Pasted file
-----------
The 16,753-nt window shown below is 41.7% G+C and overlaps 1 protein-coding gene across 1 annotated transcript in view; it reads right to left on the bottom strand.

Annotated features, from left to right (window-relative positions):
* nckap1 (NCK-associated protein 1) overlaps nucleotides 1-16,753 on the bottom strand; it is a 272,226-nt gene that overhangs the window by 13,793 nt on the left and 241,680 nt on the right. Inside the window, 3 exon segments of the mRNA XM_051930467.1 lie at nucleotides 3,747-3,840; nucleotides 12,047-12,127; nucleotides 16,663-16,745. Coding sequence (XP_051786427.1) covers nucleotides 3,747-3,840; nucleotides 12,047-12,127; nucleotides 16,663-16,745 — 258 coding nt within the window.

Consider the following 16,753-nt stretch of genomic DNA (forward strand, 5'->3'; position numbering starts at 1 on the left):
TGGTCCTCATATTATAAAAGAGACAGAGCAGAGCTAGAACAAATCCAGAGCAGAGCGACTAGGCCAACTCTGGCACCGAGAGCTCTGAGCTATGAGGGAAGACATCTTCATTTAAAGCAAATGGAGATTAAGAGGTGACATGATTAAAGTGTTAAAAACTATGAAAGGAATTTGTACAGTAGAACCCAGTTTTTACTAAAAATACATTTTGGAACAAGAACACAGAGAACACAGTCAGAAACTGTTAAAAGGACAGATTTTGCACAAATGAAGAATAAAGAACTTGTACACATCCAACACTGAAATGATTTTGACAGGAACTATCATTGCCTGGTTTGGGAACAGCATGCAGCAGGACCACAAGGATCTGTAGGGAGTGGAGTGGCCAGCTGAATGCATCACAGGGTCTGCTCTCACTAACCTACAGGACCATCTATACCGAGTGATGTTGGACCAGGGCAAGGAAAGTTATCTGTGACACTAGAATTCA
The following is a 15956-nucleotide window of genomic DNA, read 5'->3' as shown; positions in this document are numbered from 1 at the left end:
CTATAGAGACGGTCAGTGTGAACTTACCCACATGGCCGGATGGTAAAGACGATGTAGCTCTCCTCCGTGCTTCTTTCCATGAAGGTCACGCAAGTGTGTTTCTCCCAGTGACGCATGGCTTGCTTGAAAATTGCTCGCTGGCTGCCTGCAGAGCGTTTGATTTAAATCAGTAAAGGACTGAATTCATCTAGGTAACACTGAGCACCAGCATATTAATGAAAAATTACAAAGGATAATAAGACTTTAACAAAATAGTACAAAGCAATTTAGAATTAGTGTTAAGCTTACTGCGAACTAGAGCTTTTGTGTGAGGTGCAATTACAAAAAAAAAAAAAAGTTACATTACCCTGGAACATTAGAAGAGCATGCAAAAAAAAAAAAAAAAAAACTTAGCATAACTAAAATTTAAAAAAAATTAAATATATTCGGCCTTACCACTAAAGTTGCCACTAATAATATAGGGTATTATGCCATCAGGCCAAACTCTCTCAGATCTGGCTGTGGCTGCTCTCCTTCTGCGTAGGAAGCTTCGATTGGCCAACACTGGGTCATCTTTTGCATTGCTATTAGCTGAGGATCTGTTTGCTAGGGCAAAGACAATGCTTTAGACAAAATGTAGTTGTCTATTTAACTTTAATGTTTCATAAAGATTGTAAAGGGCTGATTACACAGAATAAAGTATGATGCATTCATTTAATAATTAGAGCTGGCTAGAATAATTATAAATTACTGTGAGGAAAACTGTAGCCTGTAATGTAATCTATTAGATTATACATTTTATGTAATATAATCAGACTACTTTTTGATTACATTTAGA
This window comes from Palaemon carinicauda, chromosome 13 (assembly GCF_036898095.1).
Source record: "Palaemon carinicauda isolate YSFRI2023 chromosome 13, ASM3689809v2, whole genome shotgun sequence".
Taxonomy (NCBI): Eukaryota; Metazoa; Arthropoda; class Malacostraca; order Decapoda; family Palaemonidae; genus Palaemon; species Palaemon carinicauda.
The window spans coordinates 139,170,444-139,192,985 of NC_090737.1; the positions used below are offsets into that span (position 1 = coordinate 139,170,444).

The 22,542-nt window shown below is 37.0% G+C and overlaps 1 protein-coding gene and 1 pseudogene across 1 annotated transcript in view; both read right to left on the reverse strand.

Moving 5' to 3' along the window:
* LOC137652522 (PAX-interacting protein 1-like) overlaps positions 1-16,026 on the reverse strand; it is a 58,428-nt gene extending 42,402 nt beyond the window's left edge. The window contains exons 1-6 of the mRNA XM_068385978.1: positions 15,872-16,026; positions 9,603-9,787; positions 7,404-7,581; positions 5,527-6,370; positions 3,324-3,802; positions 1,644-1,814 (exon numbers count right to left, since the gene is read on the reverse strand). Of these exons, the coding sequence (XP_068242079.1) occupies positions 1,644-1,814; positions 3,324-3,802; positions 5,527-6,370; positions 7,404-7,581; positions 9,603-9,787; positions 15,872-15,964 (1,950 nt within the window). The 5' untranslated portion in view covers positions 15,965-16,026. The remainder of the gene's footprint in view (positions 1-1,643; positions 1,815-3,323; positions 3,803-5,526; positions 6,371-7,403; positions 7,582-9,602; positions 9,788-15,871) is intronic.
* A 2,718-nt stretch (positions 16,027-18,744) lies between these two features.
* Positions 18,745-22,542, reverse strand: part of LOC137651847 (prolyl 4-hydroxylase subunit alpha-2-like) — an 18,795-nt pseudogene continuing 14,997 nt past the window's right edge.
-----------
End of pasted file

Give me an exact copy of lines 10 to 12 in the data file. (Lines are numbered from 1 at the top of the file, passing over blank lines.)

Taxonomy (NCBI): Eukaryota; Metazoa; Arthropoda; class Malacostraca; order Decapoda; family Palaemonidae; genus Palaemon; species Palaemon carinicauda.
The window spans coordinates 139,170,444-139,192,985 of NC_090737.1; the positions used below are offsets into that span (position 1 = coordinate 139,170,444).

The 22,542-nt window shown below is 37.0% G+C and overlaps 1 protein-coding gene and 1 pseudogene across 1 annotated transcript in view; both read right to left on the reverse strand.